Metro Announces a New Commuter Rail, and It Wants Your Input
The new train will chug around the dotted black lines.
If you commute from Fort Bend County to Houston, you may be in luck. Plans for a new commuter rail that will one day connect downtown Missouri City with Houston were set into motion today.
Kimberly Slaughter, Senior Vice President of Service Design & Development for Metro, unveiled the project's design at a press conference this morning. The train -- known clunkily as the US 90A/Southwest Rail Corridor -- will span eight miles from the Fannin South Station at the end of the Red Line to Beltway 8 in Missouri City.
But don't hold your breath. The rail is seven years and millions of dollars away.
Although Slaughter said costs are "completely conceptual" at this point, it's expected to cost at least $200 million. She said the train will be funded mostly from government grants and existing Federal Transit Administration money, and there's no plan to increase fares or taxes.
Rice Owls Mens Basketball vs. St. Thomas University Men's Basketball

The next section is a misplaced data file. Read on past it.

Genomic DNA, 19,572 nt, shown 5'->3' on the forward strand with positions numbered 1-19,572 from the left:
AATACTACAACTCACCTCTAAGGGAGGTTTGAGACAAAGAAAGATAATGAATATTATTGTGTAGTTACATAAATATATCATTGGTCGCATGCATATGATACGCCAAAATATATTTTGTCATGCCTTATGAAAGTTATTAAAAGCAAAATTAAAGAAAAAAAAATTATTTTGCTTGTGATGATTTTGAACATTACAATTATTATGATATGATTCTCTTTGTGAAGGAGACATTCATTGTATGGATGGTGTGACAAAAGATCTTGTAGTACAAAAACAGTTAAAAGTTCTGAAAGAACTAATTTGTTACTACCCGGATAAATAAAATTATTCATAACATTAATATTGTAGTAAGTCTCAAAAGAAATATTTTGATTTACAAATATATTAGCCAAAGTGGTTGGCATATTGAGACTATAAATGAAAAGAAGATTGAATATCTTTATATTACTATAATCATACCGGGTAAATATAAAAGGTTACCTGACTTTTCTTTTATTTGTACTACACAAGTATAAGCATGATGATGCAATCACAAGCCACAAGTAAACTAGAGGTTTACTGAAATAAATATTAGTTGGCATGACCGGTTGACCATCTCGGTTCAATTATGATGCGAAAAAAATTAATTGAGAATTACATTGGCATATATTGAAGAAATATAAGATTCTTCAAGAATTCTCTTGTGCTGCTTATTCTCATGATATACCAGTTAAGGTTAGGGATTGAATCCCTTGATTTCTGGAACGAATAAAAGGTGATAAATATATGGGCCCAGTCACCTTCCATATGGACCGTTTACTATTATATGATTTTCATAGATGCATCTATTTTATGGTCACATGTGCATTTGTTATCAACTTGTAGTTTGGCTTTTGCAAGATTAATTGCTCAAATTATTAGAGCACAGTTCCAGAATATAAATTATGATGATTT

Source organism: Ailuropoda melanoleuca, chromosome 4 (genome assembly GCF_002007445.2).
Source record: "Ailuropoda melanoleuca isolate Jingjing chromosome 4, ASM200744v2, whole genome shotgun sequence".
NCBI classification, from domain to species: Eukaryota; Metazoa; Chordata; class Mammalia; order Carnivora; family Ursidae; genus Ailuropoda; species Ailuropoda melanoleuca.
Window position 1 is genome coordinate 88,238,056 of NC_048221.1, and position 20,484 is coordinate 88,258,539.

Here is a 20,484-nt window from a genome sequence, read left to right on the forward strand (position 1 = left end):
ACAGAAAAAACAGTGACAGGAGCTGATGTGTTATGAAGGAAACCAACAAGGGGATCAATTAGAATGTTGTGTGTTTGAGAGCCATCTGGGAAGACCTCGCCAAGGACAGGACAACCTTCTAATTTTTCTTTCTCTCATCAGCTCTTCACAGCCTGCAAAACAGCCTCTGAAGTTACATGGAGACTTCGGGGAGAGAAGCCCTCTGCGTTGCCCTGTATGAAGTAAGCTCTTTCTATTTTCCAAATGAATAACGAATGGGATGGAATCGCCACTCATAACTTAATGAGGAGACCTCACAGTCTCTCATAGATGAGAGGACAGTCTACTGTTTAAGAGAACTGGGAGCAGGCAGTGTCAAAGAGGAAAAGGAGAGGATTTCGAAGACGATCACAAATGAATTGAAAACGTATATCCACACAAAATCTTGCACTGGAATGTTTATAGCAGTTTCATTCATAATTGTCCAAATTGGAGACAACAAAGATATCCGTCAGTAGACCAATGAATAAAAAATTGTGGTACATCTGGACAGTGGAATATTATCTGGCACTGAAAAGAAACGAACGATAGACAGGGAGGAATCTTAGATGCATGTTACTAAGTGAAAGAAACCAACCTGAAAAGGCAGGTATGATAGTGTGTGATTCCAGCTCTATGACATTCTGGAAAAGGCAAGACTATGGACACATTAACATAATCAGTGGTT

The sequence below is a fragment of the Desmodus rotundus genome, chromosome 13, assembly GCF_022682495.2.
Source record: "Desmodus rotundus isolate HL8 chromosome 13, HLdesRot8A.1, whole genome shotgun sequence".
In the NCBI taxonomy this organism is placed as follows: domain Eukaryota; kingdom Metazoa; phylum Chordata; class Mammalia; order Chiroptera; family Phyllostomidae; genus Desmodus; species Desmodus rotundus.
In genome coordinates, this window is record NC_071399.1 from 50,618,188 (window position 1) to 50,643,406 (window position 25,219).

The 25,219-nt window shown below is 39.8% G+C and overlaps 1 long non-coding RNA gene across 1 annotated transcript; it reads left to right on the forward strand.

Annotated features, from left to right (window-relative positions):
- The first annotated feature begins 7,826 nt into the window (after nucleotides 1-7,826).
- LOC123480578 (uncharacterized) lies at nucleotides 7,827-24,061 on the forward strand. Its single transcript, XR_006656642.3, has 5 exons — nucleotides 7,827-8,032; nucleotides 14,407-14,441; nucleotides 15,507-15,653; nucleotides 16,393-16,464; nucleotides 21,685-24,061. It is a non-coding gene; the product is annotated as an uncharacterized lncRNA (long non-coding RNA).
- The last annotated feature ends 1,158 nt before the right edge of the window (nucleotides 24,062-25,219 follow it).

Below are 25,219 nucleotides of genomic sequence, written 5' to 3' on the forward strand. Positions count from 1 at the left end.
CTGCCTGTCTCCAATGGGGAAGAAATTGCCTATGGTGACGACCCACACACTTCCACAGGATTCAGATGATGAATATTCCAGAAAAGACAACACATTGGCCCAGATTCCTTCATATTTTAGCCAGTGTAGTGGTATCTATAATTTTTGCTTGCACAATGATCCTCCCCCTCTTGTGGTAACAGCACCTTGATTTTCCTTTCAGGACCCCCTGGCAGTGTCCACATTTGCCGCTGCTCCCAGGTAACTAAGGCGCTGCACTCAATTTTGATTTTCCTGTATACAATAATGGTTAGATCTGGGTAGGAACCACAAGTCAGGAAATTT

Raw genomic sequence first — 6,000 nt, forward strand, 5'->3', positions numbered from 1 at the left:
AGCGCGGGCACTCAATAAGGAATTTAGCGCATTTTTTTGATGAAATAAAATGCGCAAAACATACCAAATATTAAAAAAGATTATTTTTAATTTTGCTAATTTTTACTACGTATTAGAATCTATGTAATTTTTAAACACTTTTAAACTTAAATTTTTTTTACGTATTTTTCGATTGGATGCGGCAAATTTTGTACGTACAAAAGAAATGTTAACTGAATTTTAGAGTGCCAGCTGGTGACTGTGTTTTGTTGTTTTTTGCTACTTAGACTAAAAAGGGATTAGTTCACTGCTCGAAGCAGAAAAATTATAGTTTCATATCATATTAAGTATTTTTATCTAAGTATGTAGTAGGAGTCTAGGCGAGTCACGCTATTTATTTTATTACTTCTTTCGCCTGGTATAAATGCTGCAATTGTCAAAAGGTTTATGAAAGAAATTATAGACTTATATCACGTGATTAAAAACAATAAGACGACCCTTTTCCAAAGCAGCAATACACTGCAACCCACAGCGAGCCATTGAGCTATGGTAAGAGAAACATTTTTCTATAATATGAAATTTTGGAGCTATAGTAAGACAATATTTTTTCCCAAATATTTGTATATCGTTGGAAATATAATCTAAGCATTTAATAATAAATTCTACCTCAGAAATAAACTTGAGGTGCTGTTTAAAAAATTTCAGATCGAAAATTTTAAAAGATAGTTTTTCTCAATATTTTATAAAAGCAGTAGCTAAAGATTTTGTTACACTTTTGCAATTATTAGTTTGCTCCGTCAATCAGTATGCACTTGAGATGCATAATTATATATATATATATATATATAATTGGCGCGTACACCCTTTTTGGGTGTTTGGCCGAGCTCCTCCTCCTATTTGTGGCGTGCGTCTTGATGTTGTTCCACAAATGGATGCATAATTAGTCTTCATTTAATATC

TicketsWed., Dec. 21, 7:00pm
Advocare V100 Texas Bowl
TicketsWed., Dec. 28, 8:00pm
Rice Owls Mens Basketball vs. Middle Tennessee State Univ Blue Raiders Mens Basketball
TicketsThu., Jan. 5, 7:00pm
PRCA XTreme Bulls
TicketsFri., Jan. 6, 7:30pm
For now, all that Metro wants from you is your input. Four public forums will be held this month at various locations near the proposed train route. Attend, and you'll be able to tell Metro exactly what you think of the plan and its environmental impact.
"We're asking for everyone to come to the public meetings and tell us what other alternatives we should consider," Slaughter said.
Metro took the liberty of suggesting six alternatives of its own. Four include variations of light-rail construction, and one consists of ditching the affair entirely. (So basically, if you want this to happen, don't endorse any of the alternatives.)
Check out the meeting schedule here.
Get the ICYMI: Today's Top Stories Newsletter
Catch up on the day's news and stay informed with our daily digest of the most popular news, music, food and arts stories in Houston, delivered to your inbox Monday through Friday.